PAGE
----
The long-limbed red, green and blue stick figure on the computer screen hopped over the orange hurdle and hustled down the lane.
That brightly shaded avatar was a mirror image of hurdler Lolo Jones' movements on the track and just might go a long way in leading her to another color -- gold at the London Games.
Using computer-vision technology and 40 high-speed, motion-capture cameras, computer scientists, along with sports biomechanics and physiologists, have been studying every minute detail of Jones' form in practice as they try to figure out the fastest way to get her over the hurdles.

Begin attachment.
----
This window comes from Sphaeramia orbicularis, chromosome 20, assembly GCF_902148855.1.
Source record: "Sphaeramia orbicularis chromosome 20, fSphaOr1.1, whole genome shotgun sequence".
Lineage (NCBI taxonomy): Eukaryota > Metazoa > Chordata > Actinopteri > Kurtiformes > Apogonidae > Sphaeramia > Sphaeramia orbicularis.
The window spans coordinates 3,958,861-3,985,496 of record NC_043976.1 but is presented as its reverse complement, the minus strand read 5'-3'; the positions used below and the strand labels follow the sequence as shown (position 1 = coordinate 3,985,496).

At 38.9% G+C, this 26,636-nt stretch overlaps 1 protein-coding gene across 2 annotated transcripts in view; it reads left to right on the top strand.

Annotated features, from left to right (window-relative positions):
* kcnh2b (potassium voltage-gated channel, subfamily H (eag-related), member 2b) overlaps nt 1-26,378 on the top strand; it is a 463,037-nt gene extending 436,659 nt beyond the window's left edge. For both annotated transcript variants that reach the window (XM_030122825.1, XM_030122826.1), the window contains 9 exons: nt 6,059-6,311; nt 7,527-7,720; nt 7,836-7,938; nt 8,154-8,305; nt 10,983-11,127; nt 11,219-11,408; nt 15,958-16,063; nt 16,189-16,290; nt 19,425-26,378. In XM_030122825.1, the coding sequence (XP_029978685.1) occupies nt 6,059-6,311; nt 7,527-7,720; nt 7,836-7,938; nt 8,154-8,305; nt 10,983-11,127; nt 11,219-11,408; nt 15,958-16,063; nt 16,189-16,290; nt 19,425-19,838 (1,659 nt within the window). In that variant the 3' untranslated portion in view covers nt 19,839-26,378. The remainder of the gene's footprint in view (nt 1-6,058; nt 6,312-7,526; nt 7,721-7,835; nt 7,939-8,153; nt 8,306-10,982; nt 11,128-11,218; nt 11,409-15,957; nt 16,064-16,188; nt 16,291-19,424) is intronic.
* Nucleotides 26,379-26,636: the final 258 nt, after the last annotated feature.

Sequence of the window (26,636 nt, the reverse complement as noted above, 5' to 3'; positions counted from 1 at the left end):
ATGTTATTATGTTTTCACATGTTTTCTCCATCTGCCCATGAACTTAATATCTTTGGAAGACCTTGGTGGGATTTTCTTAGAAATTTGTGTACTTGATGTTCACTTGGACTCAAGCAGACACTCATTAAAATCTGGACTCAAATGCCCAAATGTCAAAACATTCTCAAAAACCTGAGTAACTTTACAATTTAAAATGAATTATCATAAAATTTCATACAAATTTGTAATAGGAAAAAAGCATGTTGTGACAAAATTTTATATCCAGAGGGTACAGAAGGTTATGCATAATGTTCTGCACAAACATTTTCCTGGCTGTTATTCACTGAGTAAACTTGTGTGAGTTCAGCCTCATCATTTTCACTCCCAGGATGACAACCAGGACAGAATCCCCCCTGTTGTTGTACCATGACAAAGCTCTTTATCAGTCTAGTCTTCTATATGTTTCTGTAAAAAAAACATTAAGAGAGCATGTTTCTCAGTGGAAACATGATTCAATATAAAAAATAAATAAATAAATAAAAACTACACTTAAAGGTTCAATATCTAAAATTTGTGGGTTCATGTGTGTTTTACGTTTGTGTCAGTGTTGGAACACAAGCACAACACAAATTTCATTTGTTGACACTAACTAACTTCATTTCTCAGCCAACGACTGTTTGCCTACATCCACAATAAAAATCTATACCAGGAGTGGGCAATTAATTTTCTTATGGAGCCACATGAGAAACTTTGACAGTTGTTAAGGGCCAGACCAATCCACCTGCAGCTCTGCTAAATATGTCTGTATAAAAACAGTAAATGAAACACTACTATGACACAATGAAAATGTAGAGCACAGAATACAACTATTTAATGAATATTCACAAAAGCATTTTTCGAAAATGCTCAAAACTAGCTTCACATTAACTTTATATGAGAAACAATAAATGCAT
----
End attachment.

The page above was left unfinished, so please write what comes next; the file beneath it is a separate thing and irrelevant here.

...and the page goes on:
Jones' technique was captured on film, scrutinized on a video screen and sharpened on the track in a hush-hush program Red Bull dubbed "Project X."
The last time the energy drink company dedicated resources like this to an athlete, well, let's just say it turned out favorably for a certain redheaded snowboarder.
Before the 2010 Vancouver Games, Shaun White trained in seclusion on a halfpipe built for him in the back country of Colorado. He perfected his dazzling and dangerous Double McTwist 1260 under the cloak of secrecy, before unveiling it for the world to see, ultimately leading to an Olympic gold medal.
Soon, Jones will find out if her merger of sports and science has made her that much more technically sound when she tries to earn a spot on the U.S. team at the trials starting this week in Eugene, Ore.
And maybe, just maybe, even a medal down the road in London.